Bipartisan Caucus Seeks Expanded Nursing Home Virus Review

AP
June 17, 2020 - 8:09 am
Gov. Ned Lamont holds news conference in his office, 2/19/20

Aaron Kupec/WTIC Radio photo

HARTFORD, Conn. (WTIC and AP) — A bipartisan coalition of state lawmakers gave Connecticut Gov. Ned Lamont a list of issues Tuesday to be reviewed in an upcoming, independent third-party investigation into the preparation and response to the coronavirus inside nursing homes and assisted living centers.

The detailed request by the Women’s Bipartisan Legislative Caucus includes questions about the prevalence of state inspections before and during the pandemic; cleaning policies at the homes; the handling of asymptomatic residents and new residents to a facility; staffing ratios before and during the pandemic; the availability of personal protective equipment and numerous other issues.

"We need to know what happened, what worked, what didn’t work and what could we learn from it,” said Rep. Rosa Rebimbas, R-Naugatuck, the group’s co-chairwoman. She also said the review should examine how the state’s chain of command worked, from the governor’s office to agency departments, as the prospect of a possible new wave of the coronavius looms this fall.

The legislature’s women’s caucus, made up of about five dozen female members of the House of Representatives and Senate from both political parties, was formed in 2018.

Lamont, who attended a news conference on the state Capitol steps with members of the women's caucus, announced last week that he ordered the review. Out of a total of 21,771 licensed nursing home beds in the state, there have been nearly 2,700 deaths related to coronavirus.

Rep. Michelle Cook, D-Torrington, told a harrowing personal story about how her father-in-law died from the coronavirus even though his nursing home was still telling families it was virus-free more than two weeks after his death. Ultimately, the 160-bed facility had 127 cases, 42 patient deaths and one staff death, she said.

“How did COVID get there? Was he the first resident with COVID? How could this be possible," she asked.

Lamont, a Democrat, said he welcomed the upcoming review. A request for proposals from third-party experts was released late last week.

“That’s why we’re doing this study, to make sure we can learn, make sure that there’s a second wave, we get this right,” he said. The nursing home and assisted living industry has also said it welcomes the review.

The New England Health Care Employees Union, SEIU 1199NE, a union that represents many nursing home workers, unveiled a proposed “Bill of Rights” on Tuesday for long-term care workers. It includes various demands, including increased Medicaid funding, personal protective equipment, health care security, better compensation, paid sick leave and family medical leave, support for child care and protections for whistleblowers.

As of Tuesday, there have been 45,349 cases of COVID-19, an increase of 114 since Monday. The number of COVID-associated deaths increased by six to 4,210 people, while the number of hospitalizations dropped to 201.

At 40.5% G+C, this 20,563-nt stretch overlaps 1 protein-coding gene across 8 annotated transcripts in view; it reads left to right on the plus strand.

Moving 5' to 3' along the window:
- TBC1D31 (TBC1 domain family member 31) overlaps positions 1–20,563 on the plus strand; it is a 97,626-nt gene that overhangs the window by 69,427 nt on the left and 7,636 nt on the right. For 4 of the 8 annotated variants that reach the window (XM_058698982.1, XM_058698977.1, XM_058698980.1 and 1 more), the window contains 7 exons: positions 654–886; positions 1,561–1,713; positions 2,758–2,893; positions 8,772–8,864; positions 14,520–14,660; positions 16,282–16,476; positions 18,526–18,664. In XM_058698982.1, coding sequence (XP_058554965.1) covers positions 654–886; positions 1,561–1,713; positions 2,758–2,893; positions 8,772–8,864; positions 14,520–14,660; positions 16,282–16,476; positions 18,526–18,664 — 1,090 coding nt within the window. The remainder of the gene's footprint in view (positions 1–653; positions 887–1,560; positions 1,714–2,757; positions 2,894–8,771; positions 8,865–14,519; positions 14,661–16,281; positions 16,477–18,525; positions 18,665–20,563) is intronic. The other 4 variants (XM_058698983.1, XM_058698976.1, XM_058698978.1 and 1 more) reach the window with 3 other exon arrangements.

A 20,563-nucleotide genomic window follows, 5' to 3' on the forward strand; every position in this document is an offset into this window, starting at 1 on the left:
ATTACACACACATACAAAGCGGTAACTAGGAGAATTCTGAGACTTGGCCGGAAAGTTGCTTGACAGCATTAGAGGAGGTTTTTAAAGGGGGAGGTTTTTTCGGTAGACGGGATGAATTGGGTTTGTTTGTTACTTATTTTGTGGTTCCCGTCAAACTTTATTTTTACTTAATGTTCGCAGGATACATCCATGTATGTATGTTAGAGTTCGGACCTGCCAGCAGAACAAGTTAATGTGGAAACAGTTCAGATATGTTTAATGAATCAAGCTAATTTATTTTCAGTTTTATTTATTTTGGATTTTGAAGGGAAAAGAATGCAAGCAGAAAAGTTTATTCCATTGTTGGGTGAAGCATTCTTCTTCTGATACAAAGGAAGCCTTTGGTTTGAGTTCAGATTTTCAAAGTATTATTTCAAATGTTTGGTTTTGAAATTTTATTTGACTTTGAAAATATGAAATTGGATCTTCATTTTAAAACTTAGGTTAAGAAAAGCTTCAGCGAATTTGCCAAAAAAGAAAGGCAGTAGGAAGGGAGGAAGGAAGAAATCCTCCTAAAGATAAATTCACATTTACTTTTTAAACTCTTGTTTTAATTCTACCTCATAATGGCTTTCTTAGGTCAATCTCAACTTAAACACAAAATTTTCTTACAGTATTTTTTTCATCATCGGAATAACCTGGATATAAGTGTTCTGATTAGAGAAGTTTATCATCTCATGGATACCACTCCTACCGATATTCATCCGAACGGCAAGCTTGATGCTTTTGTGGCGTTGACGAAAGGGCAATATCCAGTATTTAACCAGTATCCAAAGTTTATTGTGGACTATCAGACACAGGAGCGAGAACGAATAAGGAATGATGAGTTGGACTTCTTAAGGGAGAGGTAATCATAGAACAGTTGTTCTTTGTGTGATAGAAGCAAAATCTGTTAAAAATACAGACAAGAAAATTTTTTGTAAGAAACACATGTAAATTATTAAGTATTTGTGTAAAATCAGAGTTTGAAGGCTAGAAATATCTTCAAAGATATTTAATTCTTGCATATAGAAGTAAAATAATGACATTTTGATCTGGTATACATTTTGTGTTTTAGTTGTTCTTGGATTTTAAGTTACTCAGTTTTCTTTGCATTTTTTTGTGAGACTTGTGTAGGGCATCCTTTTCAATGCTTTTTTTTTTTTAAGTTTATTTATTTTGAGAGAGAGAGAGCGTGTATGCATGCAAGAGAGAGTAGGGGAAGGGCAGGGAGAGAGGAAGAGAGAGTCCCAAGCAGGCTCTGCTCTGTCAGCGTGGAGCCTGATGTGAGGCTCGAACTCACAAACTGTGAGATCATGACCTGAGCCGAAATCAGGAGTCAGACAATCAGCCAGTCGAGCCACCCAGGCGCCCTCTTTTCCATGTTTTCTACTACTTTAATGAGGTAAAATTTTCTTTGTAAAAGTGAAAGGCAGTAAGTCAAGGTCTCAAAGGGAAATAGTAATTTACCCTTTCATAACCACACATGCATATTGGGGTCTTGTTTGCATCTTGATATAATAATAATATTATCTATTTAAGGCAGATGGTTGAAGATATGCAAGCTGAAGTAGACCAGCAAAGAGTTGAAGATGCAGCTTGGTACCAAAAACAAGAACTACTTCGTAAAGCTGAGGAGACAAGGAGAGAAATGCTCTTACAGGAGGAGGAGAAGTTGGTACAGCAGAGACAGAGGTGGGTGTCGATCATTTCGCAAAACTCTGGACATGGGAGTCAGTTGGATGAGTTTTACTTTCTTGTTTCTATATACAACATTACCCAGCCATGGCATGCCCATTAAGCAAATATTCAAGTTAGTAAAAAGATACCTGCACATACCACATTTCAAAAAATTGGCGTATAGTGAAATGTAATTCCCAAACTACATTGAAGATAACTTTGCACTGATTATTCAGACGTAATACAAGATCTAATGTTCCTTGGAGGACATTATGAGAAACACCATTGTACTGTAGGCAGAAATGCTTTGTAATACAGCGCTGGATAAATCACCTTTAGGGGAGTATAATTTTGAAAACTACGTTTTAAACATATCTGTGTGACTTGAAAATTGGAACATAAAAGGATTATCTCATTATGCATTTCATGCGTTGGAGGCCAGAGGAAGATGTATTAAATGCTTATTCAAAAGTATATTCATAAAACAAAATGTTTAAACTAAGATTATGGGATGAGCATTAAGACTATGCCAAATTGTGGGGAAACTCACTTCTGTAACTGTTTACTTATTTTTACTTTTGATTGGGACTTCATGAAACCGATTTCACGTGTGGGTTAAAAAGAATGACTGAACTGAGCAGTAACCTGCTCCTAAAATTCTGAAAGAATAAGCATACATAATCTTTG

For most people, the virus causes mild or moderate symptoms, such as fever and cough. For some, especially older adults and people with existing health problems, it can cause more severe illness or lead to death.

In other coronavirus news in Connecticut:

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MORE BUSINESSES TO REOPEN

While states like Texas and Florida have recently seen an uptick in COVID-19 cases, Lamont said Tuesday there's still a low rate of positive cases in Connecticut and surrounding states. And that's good news, he said, as Connecticut moves to reopen more businesses with various limitations on Wednesday, including indoor restaurant dining, amusement parks, nail salons and hotels.

“It’s good news for us. That’s one reason we can feel more confident about opening up of restaurants and the such,” he said. “Even though some people from New York may be coming up, they don’t have a high infection rate. They have a low infection rate now going forward.”

Also starting Wednesday, the number of people who can attend private gatherings will increase to up to 25 indoors and up to 100 outdoors. It's been limited to 10 indoors and 25 outdoors. Outdoor event venues, such as amphitheaters and race tracks, will also be allowed to open but at 25% of fire capacity limits.

Bigger outdoor gatherings with up to 250 people, such as weddings, will be allowed in mid-July. A specific date has not yet been determined. That's also when up to 50 people will be allowed at indoor private gatherings and when outdoor event venues will be allowed to operate at 50% capacity.

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INDEPENDENCE DAY CELEBRATIONS

Lamont said his administration is looking at how to handle next month's Independence Day celebrations. The governor said people who want to watch fireworks celebrations should take some lessons from beach-goers: put a blanket down, stay with a group of people who they have been “hanging out with for a while,” and keep about 15 feet away from the next group of people.

“I think that’s a way that we can maintain our social distance to be able to enjoy the fireworks in a real way,” he said. Lamont said his administration plans to work with organizers to cap the number of spectators at 500 and possibly impose limits on parking, like at the state's parks and beaches, to reduce the crowd sizes. Details released Tuesday evening by Lamont's office said event organizers will be responsible for complying with the state's guidance.